4 Things You Need To Know About The Big Tesco Pay Scandal

Photo: Dinendra Haria/REX/Shutterstock.
When you are shopping in Tesco it's unlikely you ever stop in the frozen aisle to think long and hard about how the company pays its female staff, but that's about to change.
New reports about Tesco, the UK's largest private sector employer, and how it pays hundreds of thousands of its (mostly male) warehouse workers compared to its (mostly female) shop-floor workers for comparable work are making headlines today. If you don't know the story, here's the lowdown.

Gender pay gap

Tesco shop assistants earn as much as £3 an hour less than male warehouse employees for comparable work – £8 for store staff versus between £8.50 and £11 for warehouse staff – according to the law firm Leigh Day, which is taking legal action on behalf of 100 shop assistants.

Women are fighting back

The firm is taking the initial legal steps against the supermarket this week on the shop assistants' behalf, although more than 1,000 Tesco staff have contacted the firm in total, the BBC reported.
The work of the (mostly female) store staff – which involves interacting with customers, dealing with money, heavy lifting and more – is of "at least equal value" to the work of the (mostly male) depot staff, the law firm says. "We believe an inherent bias has allowed store workers to be underpaid over many years," said Paula Lee, a solicitor for the firm.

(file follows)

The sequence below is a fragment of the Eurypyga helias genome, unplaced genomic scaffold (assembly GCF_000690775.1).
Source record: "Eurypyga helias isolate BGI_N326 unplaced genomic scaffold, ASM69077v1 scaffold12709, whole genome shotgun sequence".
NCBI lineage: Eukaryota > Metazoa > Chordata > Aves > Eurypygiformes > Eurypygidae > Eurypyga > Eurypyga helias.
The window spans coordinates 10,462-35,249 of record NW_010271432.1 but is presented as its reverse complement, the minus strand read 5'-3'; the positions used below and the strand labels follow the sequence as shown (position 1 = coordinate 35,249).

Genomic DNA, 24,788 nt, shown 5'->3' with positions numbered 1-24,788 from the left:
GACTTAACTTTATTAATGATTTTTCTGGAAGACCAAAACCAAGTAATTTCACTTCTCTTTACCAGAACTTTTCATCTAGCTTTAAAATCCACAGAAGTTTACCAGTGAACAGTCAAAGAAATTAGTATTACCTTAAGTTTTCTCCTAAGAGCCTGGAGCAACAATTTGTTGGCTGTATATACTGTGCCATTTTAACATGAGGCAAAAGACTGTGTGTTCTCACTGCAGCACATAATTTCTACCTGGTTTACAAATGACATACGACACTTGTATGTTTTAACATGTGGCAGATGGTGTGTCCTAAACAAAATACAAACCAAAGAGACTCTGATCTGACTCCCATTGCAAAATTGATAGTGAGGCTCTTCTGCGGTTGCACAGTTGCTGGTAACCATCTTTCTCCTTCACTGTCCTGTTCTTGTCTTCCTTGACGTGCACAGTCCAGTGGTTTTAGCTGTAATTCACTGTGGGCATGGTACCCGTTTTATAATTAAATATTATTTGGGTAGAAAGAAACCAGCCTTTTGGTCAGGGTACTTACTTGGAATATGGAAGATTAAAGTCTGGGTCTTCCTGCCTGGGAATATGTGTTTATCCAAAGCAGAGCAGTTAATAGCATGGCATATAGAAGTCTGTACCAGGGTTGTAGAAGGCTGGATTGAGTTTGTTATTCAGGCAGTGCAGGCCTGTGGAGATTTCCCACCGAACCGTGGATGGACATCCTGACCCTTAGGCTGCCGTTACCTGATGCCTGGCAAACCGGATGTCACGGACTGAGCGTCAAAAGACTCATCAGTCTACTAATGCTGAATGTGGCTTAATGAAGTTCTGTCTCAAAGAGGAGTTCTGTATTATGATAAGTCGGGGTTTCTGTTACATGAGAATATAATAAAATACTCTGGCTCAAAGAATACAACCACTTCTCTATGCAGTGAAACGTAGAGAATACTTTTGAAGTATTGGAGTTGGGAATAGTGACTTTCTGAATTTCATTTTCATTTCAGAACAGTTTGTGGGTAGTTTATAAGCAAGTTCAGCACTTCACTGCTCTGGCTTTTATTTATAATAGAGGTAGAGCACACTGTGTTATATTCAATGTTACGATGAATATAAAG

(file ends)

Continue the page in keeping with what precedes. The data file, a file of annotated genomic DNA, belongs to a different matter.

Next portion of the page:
Lee pointed out that equal pay for similar jobs was enshrined in UK law in 1984. "That's 34 years to put your house in order; that's 34 years of having the advantage of paying unequally, 34 years of you making pay decisions and making financial decisions and 34 years hiding what is in open sight."
Fifty-seven-year-old Pam Jenkins, a Tesco employee for 26 years who works mostly on the shop floor, believes that while the roles were obviously slightly different, they are equally valuable. "We deal with customers, they [the men] don't have to. We load, we take the stock and we load the stock, they take it off the lorry and we load it onto the shelves."
She added that the women were not just making the claim out of self-interest, but for the many others out there in a similar situation. "We are just trying to put things right and it's a shame we are still having to fight in this day and age."

What will happen if they win?

The legal challenge is being described as the largest ever equal pay claim in Britain and Tesco could face a £4 billion bill if the women are successful (just to put that in context, Tesco made £1.28 billion in profits last year). Up to 200,000 shop-floor employees, most of them women, could be entitled to up to £20k each in back pay. However, the legal process would involve going through the employment tribunal and so could take many years.

How has Tesco responded?

A spokeswoman for the supermarket said it had not yet received the claim so was "unable to comment" but added that the company was "a place for people to get on in their career, regardless of their gender, background or education," and that it "[works] hard to make sure all our colleagues are paid fairly and equally for the jobs they do." Watch this space.
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